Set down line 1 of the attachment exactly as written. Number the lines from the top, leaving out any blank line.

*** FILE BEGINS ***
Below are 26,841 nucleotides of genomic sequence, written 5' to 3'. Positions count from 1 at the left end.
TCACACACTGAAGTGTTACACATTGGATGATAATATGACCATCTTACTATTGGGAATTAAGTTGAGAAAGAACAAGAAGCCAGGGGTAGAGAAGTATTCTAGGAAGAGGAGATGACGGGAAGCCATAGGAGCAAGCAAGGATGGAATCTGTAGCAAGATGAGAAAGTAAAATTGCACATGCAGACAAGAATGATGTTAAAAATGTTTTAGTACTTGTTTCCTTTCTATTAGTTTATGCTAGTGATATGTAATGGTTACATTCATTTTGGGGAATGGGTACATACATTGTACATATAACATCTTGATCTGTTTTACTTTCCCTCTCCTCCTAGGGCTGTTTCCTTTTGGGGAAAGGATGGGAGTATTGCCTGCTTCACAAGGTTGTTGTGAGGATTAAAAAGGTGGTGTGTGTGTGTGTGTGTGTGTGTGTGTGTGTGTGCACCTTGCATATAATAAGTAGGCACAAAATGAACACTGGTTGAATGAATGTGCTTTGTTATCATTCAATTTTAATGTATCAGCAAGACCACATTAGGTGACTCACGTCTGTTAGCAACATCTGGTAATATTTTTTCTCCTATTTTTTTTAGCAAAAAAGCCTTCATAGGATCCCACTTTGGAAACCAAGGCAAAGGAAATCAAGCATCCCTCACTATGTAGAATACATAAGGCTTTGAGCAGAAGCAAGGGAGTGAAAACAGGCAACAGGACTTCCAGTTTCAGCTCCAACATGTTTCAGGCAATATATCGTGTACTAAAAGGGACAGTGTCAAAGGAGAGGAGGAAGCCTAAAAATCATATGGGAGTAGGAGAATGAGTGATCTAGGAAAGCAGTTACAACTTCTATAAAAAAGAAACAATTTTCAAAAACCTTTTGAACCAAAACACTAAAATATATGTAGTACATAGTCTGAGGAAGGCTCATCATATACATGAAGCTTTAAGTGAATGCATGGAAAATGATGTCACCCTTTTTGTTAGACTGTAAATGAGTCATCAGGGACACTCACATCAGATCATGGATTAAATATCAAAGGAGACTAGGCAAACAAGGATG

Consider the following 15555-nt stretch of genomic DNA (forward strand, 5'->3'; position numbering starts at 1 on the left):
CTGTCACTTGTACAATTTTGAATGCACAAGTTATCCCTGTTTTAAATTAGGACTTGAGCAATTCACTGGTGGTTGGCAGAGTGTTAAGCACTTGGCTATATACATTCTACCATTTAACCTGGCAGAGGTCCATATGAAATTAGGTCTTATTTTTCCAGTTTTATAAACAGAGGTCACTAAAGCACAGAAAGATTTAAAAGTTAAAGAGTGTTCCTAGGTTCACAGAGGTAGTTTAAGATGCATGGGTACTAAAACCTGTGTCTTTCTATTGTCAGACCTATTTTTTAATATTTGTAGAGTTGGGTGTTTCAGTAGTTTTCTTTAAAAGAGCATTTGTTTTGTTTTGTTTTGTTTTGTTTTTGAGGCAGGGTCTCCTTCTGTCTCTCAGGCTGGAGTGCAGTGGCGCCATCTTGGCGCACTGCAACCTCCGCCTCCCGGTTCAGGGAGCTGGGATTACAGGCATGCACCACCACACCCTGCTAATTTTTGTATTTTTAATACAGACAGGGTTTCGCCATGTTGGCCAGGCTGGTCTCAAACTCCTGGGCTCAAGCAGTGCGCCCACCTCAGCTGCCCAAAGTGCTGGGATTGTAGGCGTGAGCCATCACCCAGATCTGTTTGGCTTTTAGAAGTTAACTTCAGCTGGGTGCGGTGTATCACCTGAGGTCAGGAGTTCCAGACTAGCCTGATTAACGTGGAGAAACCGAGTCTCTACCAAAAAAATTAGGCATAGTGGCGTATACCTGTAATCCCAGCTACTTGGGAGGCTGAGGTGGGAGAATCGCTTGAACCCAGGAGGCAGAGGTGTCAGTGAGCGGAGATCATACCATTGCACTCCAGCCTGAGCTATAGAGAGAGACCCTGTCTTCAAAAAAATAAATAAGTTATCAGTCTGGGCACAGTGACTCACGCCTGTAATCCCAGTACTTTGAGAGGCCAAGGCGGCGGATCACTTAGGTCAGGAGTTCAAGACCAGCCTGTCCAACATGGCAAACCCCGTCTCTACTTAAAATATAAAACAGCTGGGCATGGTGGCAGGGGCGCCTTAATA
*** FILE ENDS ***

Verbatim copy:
Below are 26,841 nucleotides of genomic sequence, written 5' to 3'. Positions count from 1 at the left end.